Push to end permanent alimony stirs debate

The South Carolina Legislature is considering ending permanent alimony payments.

COLUMBIA — A group seeking to reform spousal support says it is unfair to make exes pay alimony for the rest of their life, and the male-dominated S.C. Legislature is receptive to changing to the law.

Permanent alimony “is involuntary servitude and it’s tantamount to slavery because you’re giving somebody else your wages and it’s not in your control,” S.C. Alimony Reform President Wyman Oxner said.

He added, “Nobody should have to pay another person simply because their marriage ended.”

But opponents, including Vickie Eslinger, a family law attorney with the Nexsen Pruet firm, said she’s “absolutely against” the proposed change.

“I consider this an attack on South Carolina women,” she said, adding that while she sees a growing number of women paying spousal support to a former husband, the large majority are men.

Bills are working their way through the House and Senate that seek to end permanent alimony. Some of the proposed changes urge judges to award a lump sum for transitional alimony instead of monthly payments, a change in the 90-day cohabitation rule to include instances where one person keeps a separate home, and a reduction of spousal support payments if the person receiving money begins to collect Social Security.

Current law requires the former breadwinner — most often the man — to pay spousal support until an ex remarries, or lives with a romantic partner for more than 90 consecutive days. Oxner, and the more than 700 members of S.C. Alimony Reform — which includes women — say that setup is unfair.

Members of the group have worked with legislators for the past year to make changes to the law. Of the 170 S.C. legislators, there are 24 women serving — 22 in the House and two in the Senate.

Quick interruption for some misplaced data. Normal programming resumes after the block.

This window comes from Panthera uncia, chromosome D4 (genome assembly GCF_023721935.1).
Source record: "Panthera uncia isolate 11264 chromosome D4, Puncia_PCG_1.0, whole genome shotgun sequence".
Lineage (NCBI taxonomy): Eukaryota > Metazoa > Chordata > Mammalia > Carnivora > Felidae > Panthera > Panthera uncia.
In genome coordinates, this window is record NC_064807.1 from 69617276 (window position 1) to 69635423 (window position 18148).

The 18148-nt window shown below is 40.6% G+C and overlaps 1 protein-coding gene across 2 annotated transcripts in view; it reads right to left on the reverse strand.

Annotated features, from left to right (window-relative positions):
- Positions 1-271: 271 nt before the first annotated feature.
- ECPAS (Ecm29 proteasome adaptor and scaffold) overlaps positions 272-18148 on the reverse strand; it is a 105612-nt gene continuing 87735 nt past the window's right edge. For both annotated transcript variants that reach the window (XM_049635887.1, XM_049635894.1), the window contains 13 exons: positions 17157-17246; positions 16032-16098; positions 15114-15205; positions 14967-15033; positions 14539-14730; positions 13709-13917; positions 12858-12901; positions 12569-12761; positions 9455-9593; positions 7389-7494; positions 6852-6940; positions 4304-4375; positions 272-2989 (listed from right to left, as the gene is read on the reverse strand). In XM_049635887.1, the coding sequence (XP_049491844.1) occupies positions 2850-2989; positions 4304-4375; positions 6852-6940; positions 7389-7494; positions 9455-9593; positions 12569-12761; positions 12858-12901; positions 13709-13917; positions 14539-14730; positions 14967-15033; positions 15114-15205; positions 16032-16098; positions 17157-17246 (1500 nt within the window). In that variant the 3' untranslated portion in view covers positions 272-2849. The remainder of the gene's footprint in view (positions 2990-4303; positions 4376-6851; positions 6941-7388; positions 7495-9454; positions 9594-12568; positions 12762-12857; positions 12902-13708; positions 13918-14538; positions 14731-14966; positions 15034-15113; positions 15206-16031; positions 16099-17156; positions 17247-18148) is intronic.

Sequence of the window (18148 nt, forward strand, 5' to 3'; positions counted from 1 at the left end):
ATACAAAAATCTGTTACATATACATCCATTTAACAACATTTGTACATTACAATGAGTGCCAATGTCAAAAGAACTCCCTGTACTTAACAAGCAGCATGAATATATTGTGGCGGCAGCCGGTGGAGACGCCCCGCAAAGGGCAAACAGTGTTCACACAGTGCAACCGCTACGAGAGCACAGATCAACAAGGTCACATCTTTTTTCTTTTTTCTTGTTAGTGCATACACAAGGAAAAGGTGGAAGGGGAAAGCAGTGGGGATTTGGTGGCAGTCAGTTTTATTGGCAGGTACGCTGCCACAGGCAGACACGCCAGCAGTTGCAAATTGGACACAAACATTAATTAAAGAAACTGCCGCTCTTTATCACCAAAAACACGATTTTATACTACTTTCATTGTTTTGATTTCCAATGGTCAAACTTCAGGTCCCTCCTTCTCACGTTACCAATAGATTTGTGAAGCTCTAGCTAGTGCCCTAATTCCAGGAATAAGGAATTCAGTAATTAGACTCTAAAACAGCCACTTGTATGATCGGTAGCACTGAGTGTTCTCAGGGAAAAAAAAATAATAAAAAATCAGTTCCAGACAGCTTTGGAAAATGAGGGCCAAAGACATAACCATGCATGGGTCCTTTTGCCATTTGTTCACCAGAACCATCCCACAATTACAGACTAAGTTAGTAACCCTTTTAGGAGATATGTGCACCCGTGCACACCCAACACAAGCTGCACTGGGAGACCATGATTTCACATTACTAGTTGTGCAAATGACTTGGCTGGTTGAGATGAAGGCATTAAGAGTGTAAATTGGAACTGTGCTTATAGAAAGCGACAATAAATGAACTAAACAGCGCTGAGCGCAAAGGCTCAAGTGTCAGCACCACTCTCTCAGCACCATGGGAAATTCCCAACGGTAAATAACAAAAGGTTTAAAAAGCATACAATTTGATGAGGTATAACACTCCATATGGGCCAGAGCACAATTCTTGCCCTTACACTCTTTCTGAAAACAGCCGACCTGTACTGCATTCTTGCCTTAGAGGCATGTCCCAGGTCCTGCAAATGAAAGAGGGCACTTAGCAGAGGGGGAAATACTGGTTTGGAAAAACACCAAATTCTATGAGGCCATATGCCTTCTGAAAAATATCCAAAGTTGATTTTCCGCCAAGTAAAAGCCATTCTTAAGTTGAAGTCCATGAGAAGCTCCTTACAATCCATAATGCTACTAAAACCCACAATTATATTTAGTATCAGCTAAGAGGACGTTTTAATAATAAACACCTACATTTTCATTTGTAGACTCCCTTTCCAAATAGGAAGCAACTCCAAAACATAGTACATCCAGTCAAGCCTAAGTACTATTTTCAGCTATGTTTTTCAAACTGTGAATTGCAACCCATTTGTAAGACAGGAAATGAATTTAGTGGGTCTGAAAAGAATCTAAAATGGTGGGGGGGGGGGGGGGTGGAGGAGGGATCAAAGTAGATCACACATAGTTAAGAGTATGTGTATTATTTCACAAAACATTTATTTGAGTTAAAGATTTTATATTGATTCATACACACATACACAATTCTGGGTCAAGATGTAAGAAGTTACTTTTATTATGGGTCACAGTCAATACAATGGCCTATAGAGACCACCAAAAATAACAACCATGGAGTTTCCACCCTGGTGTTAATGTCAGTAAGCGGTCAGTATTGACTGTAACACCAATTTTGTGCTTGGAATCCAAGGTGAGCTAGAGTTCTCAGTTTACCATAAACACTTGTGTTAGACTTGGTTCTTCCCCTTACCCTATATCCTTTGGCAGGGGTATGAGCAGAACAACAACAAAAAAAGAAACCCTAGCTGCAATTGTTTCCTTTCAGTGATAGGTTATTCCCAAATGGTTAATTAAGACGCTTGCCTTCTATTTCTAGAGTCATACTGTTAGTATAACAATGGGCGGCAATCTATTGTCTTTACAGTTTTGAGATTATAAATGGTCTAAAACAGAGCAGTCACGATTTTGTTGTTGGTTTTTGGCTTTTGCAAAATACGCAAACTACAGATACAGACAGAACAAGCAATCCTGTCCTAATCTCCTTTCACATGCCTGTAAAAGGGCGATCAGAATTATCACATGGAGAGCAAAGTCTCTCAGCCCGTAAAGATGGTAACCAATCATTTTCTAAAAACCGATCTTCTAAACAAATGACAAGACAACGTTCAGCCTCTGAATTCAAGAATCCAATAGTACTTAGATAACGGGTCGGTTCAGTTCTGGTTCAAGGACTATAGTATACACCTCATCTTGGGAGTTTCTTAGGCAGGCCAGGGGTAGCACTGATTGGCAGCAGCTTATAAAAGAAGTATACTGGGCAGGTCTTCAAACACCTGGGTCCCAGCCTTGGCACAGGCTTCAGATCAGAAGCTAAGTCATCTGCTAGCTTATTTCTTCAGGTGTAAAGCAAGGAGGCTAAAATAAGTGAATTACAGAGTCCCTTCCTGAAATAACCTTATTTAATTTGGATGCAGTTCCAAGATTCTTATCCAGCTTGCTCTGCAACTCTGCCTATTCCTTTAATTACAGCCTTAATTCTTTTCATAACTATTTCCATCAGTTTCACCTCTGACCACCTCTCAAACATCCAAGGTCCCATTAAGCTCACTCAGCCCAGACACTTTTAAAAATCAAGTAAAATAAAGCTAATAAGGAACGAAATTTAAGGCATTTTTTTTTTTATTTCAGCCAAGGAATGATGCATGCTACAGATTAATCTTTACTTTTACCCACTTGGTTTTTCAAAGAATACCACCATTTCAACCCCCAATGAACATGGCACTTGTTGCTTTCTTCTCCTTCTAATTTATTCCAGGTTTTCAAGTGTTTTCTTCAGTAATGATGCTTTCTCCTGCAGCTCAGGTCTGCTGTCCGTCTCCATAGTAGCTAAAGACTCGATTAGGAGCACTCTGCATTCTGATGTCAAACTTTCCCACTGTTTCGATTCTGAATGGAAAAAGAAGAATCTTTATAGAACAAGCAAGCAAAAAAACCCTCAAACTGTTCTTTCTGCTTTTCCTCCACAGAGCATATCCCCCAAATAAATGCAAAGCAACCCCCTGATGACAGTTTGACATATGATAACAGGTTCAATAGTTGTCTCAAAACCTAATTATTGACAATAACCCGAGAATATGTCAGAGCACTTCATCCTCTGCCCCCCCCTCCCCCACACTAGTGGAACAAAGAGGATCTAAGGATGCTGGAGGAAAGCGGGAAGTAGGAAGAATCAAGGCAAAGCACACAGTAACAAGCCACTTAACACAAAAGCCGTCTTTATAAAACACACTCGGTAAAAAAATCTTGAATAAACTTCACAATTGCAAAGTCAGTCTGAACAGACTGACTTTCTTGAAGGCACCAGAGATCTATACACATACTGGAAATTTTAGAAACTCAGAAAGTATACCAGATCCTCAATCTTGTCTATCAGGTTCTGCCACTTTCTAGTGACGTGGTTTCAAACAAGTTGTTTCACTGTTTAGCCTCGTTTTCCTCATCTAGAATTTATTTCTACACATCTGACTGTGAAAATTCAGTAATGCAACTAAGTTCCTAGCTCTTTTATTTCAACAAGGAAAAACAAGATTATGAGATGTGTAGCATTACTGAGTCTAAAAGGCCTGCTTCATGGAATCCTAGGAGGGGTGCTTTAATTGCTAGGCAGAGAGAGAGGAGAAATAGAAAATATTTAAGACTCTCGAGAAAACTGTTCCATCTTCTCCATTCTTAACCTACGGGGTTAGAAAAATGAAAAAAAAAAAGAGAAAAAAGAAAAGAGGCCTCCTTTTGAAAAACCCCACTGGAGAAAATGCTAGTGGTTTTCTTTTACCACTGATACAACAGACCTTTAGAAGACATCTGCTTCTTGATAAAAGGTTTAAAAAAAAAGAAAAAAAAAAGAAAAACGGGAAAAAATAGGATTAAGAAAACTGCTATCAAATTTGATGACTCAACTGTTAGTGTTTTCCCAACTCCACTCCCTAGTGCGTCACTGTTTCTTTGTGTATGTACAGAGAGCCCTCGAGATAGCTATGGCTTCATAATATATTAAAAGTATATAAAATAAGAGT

“A lot of these men in South Carolina don’t want their wives to work,” Eslinger said. “They want them to stay home and raise the children. The men advance their careers and build up their retirement and the wives have nothing.”

The bill was scheduled to be discussed during Tuesday’s House Judiciary Committee meeting but was postponed a week because the proposal’s sponsor, Rep. Ralph Norman, R-Rock Hill, was absent.

Oxner said the bill was unanimously approved by a subcommittee.

Oxner said continuing to pay alimony often keeps men or women from being able to retire. If someone is found guilty of not paying spousal support, a judge can have him or her jailed.

Lexington resident Rob West said he and his wife of 21 years divorced in 2009. He said he pays his ex-wife, who is a teacher who worked throughout their marriage, $1,500 a month in alimony.

“I don’t disagree with alimony at all,” West said. “I think it should be transitional and there should be a cap to how long you pay.”

He added, “At this rate I’m afraid I won’t be able to retire.”

Eslinger said that in more than 90 percent of the cases she’s seen, alimony has been set through the divorce agreement, not by a judge.

“And unlike other agreements, you can go and ask for the terms to be adjusted,” she said. “If there’s a material change in circumstances — such as losing a job — a judge can modify or terminate alimony.”

The bill is expected to be discussed next Tuesday in the House Judiciary Committee. A Senate proposal on alimony could be heard as soon as next week.

Reach Maya T. Prabhu at 843-577-7111.